Wed, Apr

New Angle: What the Supreme Court Has To Say About Sandra Bland’s Arrest


ANALYSIS-The dashboard video most of us have watched by now shows Texas State Trooper Brian Encinia arresting Sandra Bland, an African American woman who was
found dead in her jail cell three days later, shows the officer rapidly escalating a minor argument over a cigarette into a forcible arrest. Shortly after Encinia brings Bland a warning citation for changing lanes without signaling, he asks her to extinguish her cigarette. When Bland declines to do so, the officer opens her door and tries to physically remove her from her car. He eventually draws what appears to be a stun gun and screams at Bland that he will “light you up” if she does not exit the vehicle.

Just a few minutes later, Bland is in handcuffs and off camera. When Encinia instructs her to “wait right here,” she informs him that she “can’t go nowhere with a fucking knee on my back.”

After watching the video, Texas state Sen. Royce West (D) commented that “once you see what occurred, you will probably agree with me she did not deserve to be placed in custody.”  It is likely that the United States Supreme Court would also agree. Indeed, Trooper Encinia’s conduct probably violates a decision the Supreme Court handed down just last April.

Rodriguez v. United States held that police could not extend the length of a routine traffic stop, even for just a few minutes, absent a safety related concern or reasonable suspicion to believe that the driver may have committed an additional crime. As Justice Ruth Bader Ginsburg explained in the opinion of the Court, “[t]he tolerable duration of police inquiries in the traffic-stop context is determined by the seizure’s ‘mission’ — to address the traffic violation that warranted the stop, and attend to related safety concerns.” A police stop “may ‘last no longer than is necessary to effectuate th[at] purpose.’ Authority for the seizure thus ends when tasks tied to the traffic infraction are — or reasonably should have been — completed.”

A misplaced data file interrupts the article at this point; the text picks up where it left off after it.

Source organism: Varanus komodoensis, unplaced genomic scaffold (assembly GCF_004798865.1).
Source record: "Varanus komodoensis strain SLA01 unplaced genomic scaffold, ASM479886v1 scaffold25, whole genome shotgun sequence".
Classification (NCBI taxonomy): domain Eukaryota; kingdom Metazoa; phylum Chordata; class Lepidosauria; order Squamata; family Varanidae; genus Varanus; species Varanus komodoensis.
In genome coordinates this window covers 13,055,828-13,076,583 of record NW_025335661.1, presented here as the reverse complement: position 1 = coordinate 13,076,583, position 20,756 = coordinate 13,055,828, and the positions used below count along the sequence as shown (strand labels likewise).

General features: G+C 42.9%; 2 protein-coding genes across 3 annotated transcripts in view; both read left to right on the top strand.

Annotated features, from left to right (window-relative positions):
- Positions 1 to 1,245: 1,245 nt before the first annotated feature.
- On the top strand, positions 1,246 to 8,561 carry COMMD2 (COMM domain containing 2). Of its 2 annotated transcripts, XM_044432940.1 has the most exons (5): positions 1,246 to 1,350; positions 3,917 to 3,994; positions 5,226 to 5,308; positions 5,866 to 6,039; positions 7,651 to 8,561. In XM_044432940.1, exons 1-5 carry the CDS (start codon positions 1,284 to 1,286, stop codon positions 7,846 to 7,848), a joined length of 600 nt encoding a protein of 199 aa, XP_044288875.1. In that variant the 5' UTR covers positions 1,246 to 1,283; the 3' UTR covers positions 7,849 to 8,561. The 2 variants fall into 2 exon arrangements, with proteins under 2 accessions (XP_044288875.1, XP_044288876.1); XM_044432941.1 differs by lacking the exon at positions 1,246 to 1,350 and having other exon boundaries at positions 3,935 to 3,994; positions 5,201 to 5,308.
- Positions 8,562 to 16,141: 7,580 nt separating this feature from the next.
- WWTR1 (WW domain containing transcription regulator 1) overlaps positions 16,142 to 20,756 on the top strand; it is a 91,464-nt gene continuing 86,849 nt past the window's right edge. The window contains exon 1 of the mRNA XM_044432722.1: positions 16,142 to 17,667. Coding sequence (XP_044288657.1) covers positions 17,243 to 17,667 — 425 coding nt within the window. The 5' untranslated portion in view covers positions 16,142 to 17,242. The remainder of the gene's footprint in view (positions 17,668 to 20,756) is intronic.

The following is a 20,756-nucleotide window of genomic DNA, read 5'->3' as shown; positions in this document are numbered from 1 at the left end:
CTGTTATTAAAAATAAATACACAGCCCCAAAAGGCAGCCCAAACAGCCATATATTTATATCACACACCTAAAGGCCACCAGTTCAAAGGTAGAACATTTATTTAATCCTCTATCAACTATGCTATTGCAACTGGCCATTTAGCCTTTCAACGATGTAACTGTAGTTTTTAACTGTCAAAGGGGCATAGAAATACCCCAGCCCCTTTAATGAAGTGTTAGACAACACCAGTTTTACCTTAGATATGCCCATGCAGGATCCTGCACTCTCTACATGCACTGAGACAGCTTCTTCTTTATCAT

By the time Encinia asks Bland to put out her cigarette, the “mission” of his encounter with Bland is almost at completion. He has already written the citation and brought it to Bland. While she is being handcuffed, Bland even indicates that she was “trying to sign the fucking ticket” before Encinia tried to pull her out of her car. Had the officer not decided to extend the length of the stop over the argument about the cigarette, it is likely that Bland would have been sent on her way very shortly after she declined to extinguish her cigarette.

Under Rodriguez, a stop may be extended if the officer uncovers new evidence that provides reasonable suspicion that a suspect has committed some other crime, but cigarette smoking is legal so that could not have justified extending the length of the stop. That leaves one other possible justification: an officer may extend a stop to address “safety concerns” that arise out of an encounter with a suspect. Thus, if Bland’s survivors challenge this arrest in court, Encinia might try to argue that the cigarette presented a potential safety concern — perhaps he thought that she might try to use it as a weapon and burn him.

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A search of the Lexis database of court decisions found no federal or state court cases that would bind a Texas officer which answers the question of whether a lit cigarette presents the kind of safety concern relevant to the Supreme Court’s decision in Rodriguez. Nevertheless, there are two reasons why a court should be skeptical if Encinia claims that he decided to extend and escalate his confrontation with Bland because of safety concerns related to the cigarette.

The first is just how rapidly Encinia escalated this confrontation. The officer never gives Bland a direct order to extinguish the cigarette — his exact words to her are “you mind putting out your cigarette, please, if you don’t mind?” So, even if Encinia did have the lawful authority to demand that she put out the cigarette, Bland reasonably could have viewed this as a request that she could refuse. When Bland did refuse, Encinia immediately orders her out of the car without taking the intermediate step of actually ordering her to put out the cigarette. This rapid escalation extended the length of the stop without a clear justification for doing so.

Additionally, Trooper Encinia did not mention the argument over the cigarette (or the fact that he pulled his stun gun) in his official incident report. If Encinia truly believed that the lit cigarette was a danger to his safety that offered a legal justification for his actions, then it is unlikely that he would not have mentioned it in the report.


(Ian Millhiser is a Senior Constitutional Policy Analyst at the Center for American Progress Action Fund and the Editor of ThinkProgress … where this report was first posted.)





Vol 13 Issue 60

Pub: Jul 24, 2015


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